Arnof Haddouk, president of Vélobécane, a French electric bike specialist, is risking of losing his company “because” of customs.
Vélobécane has today 11 containers blocked at the port of Antwerp and they’re facing a 600 000 € fine which has to to be paid to be able to release these containers which contain all the components coming from China to allow Arnof’s company to face the bicycle season.
An infringement of the anti-dumping law, according to the Belgian authorities. According to the Belgian customs, Velobecane imports bikes ready to be assembled and are therefore subject to anti-dumping rules.
What are these rules?
A product is dumped when companies in the exporting country sell it at a price below its normal value. Normal value is generally based on the price at which the product is sold in the domestic market of the exporting country.
The level of dumping or “dumping margin” is therefore the difference between what is considered to be the normal value of the product, which is based on the price in the domestic market of the exporting country, and the export price of the same product.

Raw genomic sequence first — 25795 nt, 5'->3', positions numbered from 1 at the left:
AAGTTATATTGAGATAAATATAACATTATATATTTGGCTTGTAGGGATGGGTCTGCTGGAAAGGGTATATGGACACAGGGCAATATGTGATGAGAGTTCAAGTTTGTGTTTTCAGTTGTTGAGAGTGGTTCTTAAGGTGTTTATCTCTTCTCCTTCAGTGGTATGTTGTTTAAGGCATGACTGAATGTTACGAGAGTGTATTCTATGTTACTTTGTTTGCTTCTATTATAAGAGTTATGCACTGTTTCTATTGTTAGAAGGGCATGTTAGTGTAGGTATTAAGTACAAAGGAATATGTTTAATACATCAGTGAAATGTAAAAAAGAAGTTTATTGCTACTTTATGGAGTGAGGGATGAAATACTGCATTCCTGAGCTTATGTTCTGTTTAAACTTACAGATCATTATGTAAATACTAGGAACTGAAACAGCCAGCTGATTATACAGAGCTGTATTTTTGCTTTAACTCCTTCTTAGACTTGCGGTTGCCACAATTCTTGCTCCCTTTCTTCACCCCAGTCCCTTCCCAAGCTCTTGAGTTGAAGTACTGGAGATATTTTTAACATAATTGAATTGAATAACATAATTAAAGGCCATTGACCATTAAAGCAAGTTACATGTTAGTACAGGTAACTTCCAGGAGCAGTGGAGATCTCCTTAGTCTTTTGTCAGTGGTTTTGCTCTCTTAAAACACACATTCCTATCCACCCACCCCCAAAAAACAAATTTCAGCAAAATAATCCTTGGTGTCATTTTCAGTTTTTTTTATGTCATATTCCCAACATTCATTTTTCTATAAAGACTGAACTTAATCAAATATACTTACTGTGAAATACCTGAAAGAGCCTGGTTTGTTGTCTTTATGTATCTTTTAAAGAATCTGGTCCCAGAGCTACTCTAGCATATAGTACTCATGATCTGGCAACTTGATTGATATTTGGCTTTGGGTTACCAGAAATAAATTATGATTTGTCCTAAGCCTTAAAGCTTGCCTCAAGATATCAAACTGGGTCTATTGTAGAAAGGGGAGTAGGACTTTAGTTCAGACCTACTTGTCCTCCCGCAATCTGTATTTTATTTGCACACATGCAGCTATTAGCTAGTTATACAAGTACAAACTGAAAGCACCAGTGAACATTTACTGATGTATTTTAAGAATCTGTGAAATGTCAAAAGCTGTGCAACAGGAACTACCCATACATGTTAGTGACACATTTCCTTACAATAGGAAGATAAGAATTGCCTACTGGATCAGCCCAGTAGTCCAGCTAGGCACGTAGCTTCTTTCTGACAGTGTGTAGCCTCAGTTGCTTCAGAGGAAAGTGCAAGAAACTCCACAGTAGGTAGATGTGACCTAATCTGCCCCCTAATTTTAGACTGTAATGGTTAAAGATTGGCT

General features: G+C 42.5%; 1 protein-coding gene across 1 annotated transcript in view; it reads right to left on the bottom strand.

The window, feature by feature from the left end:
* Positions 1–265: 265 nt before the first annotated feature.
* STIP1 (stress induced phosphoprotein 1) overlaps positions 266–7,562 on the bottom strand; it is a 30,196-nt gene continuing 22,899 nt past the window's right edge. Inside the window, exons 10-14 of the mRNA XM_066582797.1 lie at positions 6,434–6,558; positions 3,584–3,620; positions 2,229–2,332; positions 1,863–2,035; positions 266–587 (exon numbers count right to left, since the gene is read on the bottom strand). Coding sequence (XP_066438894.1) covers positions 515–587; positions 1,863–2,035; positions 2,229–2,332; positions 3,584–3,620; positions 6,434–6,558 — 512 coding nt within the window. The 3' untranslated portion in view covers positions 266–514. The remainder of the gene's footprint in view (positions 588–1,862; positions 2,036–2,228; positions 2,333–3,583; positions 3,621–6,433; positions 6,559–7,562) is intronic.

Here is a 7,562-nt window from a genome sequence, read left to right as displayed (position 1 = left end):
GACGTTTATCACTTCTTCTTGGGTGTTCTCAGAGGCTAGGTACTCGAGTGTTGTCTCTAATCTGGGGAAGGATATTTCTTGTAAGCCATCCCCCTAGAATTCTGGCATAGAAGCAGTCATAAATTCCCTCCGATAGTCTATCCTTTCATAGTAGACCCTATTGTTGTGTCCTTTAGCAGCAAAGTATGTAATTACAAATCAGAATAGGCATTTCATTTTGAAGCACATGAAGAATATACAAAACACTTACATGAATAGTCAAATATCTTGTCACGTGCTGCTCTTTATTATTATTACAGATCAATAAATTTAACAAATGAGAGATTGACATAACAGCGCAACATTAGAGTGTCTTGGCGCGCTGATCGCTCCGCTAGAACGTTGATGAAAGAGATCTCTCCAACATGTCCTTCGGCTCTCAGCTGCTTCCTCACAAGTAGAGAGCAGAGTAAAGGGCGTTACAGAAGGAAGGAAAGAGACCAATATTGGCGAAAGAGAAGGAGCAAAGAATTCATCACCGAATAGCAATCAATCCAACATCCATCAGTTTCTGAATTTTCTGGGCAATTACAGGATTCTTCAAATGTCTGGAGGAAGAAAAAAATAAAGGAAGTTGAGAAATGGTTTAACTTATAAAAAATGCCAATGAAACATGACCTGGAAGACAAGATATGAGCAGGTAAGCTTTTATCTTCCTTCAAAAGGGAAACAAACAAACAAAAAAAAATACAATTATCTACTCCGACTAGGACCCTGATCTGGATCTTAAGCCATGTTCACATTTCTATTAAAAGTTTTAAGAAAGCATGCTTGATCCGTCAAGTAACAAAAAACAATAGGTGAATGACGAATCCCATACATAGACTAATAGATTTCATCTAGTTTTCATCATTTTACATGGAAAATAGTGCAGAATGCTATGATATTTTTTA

According to Arnof, the Belgian authorities are making a wrong interpretation, because article 13 of this regulation explains that if the parts come from China they must not exceed 60% of the assembled product, except if the value added to the components integrated during the assembly or finishing phase is more than 25% of the manufacturing cost, which, according to Arnof, is the case of Velobecane.
Moreover, the risks are only increasing, as the president of Velobecane has stated that he is waiting for 5 new containers, which would make a total of 16 blocked containers and a fine of nearly 750,000 €.
The president says he is desperate, with the closure of his factory, he’s losing100 000 € per month. Another example that shows us not only the importance, impacts and consequences that customs can have on the economic health of a company, but also how customs is a product in its own right.
It is therefore necessary to take this factor into consideration and to master it well when making procurement choices.